What’s the difference between voting by mail and voting absentee?
"There is no real distinction between voting by mail and voting absentee. The terminology across the country on many elections issues varies widely," said Matthew Weil, the director of the Election Project at the Bipartisan Policy Center.
Historically, the word absentee was used to describe voters who were unable to vote on Election Day.
"Because you were out of town or you couldn't be at the polls on Election Day, you were ill, and so you had some excuse for voting and you were going to be absentee, you were going to be absent," said Lonna Atkeson, the director of the Center for the Study of Voting, Elections, and Democracy at the University of New Mexico.
Nowadays, the term absentee voting is frequently used to describe voting by mail — when a ballot is mailed to a voter's house, they fill it out, and send it back.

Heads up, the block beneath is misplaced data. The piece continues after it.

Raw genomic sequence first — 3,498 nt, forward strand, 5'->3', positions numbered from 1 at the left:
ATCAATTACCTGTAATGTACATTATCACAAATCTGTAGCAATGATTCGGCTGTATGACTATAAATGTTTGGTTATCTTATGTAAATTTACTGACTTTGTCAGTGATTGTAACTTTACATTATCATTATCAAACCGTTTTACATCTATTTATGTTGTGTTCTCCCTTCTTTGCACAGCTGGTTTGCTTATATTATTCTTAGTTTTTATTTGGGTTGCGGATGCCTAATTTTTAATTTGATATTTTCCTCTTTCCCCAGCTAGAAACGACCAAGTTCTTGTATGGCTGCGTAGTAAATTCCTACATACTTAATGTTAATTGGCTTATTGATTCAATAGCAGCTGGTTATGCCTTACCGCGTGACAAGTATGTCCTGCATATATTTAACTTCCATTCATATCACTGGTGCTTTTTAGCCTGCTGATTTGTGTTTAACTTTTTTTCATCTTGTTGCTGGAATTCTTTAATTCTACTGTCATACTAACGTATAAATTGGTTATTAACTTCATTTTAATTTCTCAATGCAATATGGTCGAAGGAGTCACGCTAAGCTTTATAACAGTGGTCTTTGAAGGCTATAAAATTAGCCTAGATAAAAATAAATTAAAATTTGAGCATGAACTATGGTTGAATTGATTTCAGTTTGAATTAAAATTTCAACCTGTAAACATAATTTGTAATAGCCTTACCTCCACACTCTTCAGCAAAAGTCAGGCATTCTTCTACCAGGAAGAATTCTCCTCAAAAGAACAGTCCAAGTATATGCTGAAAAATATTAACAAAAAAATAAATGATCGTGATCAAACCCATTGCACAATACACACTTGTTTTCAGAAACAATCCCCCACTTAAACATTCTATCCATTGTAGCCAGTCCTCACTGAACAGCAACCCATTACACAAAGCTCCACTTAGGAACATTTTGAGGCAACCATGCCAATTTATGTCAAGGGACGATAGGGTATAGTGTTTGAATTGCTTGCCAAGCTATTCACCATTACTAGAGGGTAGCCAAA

"They're all the same thing. Different politicians in different states use different words [and] say some are good, some are bad. Remote ballot, absentee ballot, mail ballot — they're all the same thing," said David Hawkings, the editor in chief of The Fulcrum.
There is one exception this year in Missouri. The state is using absentee voting for people who would be traditionally available to vote outside the polling place, so someone with an illness or disability or someone who will be out of town. Mail-in voting is available for everyone else who doesn't have a valid excuse. But even in Missouri, the end process is still the same.
"Functionally, the way they're treated by election officials does not vary," said Weil.